I make hamburgers using an entire pallet of ground beef from Costco. That’s in the vicinity of 3-4 lbs I think. I season the meat with my usual suspects (onion flakes, salt, sage and smoked paprika) and beat it into large but thin patties. As you can see from the picture above, they fluff-up as they cook. If you make them small and thick, you’ll end-up with a meatball on your bun. Know what I mean?
On Saturday, we traveled to Kingston, Ontario to attend our son’s entrance ceremony to the Royal Military College. We called-up some old and dear friends and asked if we could stop at their house with our burgers and sausages for a last minute BBQ. We left home with a cooler full of meat and ice packs for the supper and a picnic lunch. When picnicking with van full of little kids, simple is key. I bought a big bag of round buns from Costco, some ham, celery sticks, apples and go-go-squeeze tool of the devil and a big jug of lemonade. The picnic by Lake Ontario quickly degenerated into underage skinny dipping and we made it to the ceremony well-fed, bathed and relatively dry.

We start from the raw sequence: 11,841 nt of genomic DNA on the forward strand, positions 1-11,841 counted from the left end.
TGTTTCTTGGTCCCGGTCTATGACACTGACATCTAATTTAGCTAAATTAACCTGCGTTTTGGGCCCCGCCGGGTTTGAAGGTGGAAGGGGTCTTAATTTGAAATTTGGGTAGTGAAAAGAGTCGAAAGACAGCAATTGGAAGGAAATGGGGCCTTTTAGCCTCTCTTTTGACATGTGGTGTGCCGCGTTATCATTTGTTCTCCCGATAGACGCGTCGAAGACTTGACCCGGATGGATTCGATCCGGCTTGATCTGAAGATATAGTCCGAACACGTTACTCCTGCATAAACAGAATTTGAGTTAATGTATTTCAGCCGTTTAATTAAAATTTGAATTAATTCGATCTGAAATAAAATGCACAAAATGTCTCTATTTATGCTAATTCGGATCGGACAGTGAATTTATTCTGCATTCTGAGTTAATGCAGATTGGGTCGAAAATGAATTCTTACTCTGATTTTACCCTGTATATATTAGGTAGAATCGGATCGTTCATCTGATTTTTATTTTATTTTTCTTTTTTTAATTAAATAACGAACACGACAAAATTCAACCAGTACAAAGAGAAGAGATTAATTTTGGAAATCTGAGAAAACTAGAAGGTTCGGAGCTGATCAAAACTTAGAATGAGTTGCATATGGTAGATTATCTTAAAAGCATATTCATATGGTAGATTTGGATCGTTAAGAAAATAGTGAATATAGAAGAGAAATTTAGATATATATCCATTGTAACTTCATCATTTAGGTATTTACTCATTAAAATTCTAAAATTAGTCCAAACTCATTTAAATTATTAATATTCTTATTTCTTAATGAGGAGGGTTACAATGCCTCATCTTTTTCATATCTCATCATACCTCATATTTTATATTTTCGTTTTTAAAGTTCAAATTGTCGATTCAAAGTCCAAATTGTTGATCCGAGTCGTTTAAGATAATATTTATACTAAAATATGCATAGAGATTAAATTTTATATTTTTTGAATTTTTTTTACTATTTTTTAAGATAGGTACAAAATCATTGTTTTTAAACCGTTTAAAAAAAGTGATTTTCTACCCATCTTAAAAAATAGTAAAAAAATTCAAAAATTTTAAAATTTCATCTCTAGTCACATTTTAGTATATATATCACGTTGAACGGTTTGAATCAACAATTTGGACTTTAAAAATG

For the history buffs amongst you, the middle picture in the collage above is the parade square at Royal Military College. In the very background on the left hand side of the picture is Fort Henry, a National Historic Site of Canada. The building immediately behind the parade square is HMCS Stone Frigate. Yes! The building is a boat! It’s Colin’s dorm and it’s called affectionately “the boat”. It’s the oldest building at RMC and it even has its own Wikipedia page. Can your dorm say as much??
After the ceremony, we headed to our friends’ house for an impromptu BBQ. There are a few things I enjoy more than seeing old friends, especially when our children get along well. Feeding 4 adults, their 9 children and the 6 children we had with us in one sitting was impossible so we took turns. First thing children, then the teenagers and eventually the moms and dads got to have a seat. Their 4 year-old twins Binh and Phuoc ate through all three sittings, a wonderful sight when you think of everything these girls have been through. ← (The article linked there is excellent. You should really read it.)
And there you have it my friends, what we ate last week. Now I must hang-up and run make supper. Another week awaits.